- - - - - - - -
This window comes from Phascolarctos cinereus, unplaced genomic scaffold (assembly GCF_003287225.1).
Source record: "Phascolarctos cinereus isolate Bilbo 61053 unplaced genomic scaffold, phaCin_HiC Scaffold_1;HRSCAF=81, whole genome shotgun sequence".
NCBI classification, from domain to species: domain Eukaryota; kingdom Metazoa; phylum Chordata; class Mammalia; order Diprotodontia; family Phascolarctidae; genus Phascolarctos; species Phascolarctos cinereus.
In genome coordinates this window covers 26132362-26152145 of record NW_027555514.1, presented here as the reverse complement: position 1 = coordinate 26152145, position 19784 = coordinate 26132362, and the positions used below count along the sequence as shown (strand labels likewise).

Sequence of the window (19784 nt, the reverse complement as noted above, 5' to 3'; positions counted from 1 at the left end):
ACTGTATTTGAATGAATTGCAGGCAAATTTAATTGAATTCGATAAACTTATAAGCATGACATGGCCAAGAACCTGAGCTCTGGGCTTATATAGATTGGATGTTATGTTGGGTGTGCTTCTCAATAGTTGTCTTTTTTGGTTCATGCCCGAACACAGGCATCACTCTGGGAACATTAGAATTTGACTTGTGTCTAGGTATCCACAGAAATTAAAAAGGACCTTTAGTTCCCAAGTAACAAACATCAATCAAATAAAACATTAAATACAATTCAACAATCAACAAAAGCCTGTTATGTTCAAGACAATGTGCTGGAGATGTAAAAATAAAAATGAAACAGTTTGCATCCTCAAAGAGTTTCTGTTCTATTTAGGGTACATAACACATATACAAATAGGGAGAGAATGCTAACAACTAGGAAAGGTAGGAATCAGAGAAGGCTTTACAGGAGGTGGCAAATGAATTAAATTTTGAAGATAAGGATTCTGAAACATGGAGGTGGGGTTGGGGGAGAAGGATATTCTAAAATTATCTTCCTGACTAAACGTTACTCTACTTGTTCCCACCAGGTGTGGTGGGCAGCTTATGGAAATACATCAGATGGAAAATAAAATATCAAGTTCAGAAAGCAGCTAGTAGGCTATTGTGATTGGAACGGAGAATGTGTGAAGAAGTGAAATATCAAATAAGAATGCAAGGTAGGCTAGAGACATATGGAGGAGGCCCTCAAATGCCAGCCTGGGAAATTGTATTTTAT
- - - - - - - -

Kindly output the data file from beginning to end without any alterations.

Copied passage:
This window comes from Phascolarctos cinereus, unplaced genomic scaffold (assembly GCF_003287225.1).
Source record: "Phascolarctos cinereus isolate Bilbo 61053 unplaced genomic scaffold, phaCin_HiC Scaffold_1;HRSCAF=81, whole genome shotgun sequence".
NCBI classification, from domain to species: domain Eukaryota; kingdom Metazoa; phylum Chordata; class Mammalia; order Diprotodontia; family Phascolarctidae; genus Phascolarctos; species Phascolarctos cinereus.
In genome coordinates this window covers 26132362-26152145 of record NW_027555514.1, presented here as the reverse complement: position 1 = coordinate 26152145, position 19784 = coordinate 26132362, and the positions used below count along the sequence as shown (strand labels likewise).

Sequence of the window (19784 nt, the reverse complement as noted above, 5' to 3'; positions counted from 1 at the left end):
ACTGTATTTGAATGAATTGCAGGCAAATTTAATTGAATTCGATAAACTTATAAGCATGACATGGCCAAGAACCTGAGCTCTGGGCTTATATAGATTGGATGTTATGTTGGGTGTGCTTCTCAATAGTTGTCTTTTTTGGTTCATGCCCGAACACAGGCATCACTCTGGGAACATTAGAATTTGACTTGTGTCTAGGTATCCACAGAAATTAAAAAGGACCTTTAGTTCCCAAGTAACAAACATCAATCAAATAAAACATTAAATACAATTCAACAATCAACAAAAGCCTGTTATGTTCAAGACAATGTGCTGGAGATGTAAAAATAAAAATGAAACAGTTTGCATCCTCAAAGAGTTTCTGTTCTATTTAGGGTACATAACACATATACAAATAGGGAGAGAATGCTAACAACTAGGAAAGGTAGGAATCAGAGAAGGCTTTACAGGAGGTGGCAAATGAATTAAATTTTGAAGATAAGGATTCTGAAACATGGAGGTGGGGTTGGGGGAGAAGGATATTCTAAAATTATCTTCCTGACTAAACGTTACTCTACTTGTTCCCACCAGGTGTGGTGGGCAGCTTATGGAAATACATCAGATGGAAAATAAAATATCAAGTTCAGAAAGCAGCTAGTAGGCTATTGTGATTGGAACGGAGAATGTGTGAAGAAGTGAAATATCAAATAAGAATGCAAGGTAGGCTAGAGACATATGGAGGAGGCCCTCAAATGCCAGCCTGGGAAATTGTATTTTAT